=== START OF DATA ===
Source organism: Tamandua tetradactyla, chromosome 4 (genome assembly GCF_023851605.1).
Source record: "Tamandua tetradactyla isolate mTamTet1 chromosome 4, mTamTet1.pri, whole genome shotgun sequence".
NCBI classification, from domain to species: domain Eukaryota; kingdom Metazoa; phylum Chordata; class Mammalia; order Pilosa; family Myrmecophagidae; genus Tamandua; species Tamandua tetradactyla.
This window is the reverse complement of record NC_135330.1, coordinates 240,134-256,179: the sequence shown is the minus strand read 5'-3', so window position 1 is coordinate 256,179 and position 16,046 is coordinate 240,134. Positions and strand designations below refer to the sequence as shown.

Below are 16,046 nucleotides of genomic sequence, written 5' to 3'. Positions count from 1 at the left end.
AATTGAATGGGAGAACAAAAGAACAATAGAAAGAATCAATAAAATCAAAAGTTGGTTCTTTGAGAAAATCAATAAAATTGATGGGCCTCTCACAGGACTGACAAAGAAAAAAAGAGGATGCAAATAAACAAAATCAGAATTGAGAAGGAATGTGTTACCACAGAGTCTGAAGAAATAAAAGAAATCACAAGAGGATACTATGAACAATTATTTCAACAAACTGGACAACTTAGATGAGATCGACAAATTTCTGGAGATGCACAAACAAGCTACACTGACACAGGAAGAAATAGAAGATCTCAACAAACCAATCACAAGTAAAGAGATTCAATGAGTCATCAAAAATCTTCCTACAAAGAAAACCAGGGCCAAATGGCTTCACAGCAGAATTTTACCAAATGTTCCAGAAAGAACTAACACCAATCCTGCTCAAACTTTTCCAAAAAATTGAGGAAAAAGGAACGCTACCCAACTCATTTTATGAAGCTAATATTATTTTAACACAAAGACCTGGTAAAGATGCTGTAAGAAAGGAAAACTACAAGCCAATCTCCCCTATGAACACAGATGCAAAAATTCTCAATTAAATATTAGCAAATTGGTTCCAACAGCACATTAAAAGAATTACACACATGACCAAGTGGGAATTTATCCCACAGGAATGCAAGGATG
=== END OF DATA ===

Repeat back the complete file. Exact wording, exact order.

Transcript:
Source organism: Tamandua tetradactyla, chromosome 4 (genome assembly GCF_023851605.1).
Source record: "Tamandua tetradactyla isolate mTamTet1 chromosome 4, mTamTet1.pri, whole genome shotgun sequence".
NCBI classification, from domain to species: domain Eukaryota; kingdom Metazoa; phylum Chordata; class Mammalia; order Pilosa; family Myrmecophagidae; genus Tamandua; species Tamandua tetradactyla.
This window is the reverse complement of record NC_135330.1, coordinates 240,134-256,179: the sequence shown is the minus strand read 5'-3', so window position 1 is coordinate 256,179 and position 16,046 is coordinate 240,134. Positions and strand designations below refer to the sequence as shown.

Below are 16,046 nucleotides of genomic sequence, written 5' to 3'. Positions count from 1 at the left end.
AATTGAATGGGAGAACAAAAGAACAATAGAAAGAATCAATAAAATCAAAAGTTGGTTCTTTGAGAAAATCAATAAAATTGATGGGCCTCTCACAGGACTGACAAAGAAAAAAAGAGGATGCAAATAAACAAAATCAGAATTGAGAAGGAATGTGTTACCACAGAGTCTGAAGAAATAAAAGAAATCACAAGAGGATACTATGAACAATTATTTCAACAAACTGGACAACTTAGATGAGATCGACAAATTTCTGGAGATGCACAAACAAGCTACACTGACACAGGAAGAAATAGAAGATCTCAACAAACCAATCACAAGTAAAGAGATTCAATGAGTCATCAAAAATCTTCCTACAAAGAAAACCAGGGCCAAATGGCTTCACAGCAGAATTTTACCAAATGTTCCAGAAAGAACTAACACCAATCCTGCTCAAACTTTTCCAAAAAATTGAGGAAAAAGGAACGCTACCCAACTCATTTTATGAAGCTAATATTATTTTAACACAAAGACCTGGTAAAGATGCTGTAAGAAAGGAAAACTACAAGCCAATCTCCCCTATGAACACAGATGCAAAAATTCTCAATTAAATATTAGCAAATTGGTTCCAACAGCACATTAAAAGAATTACACACATGACCAAGTGGGAATTTATCCCACAGGAATGCAAGGATG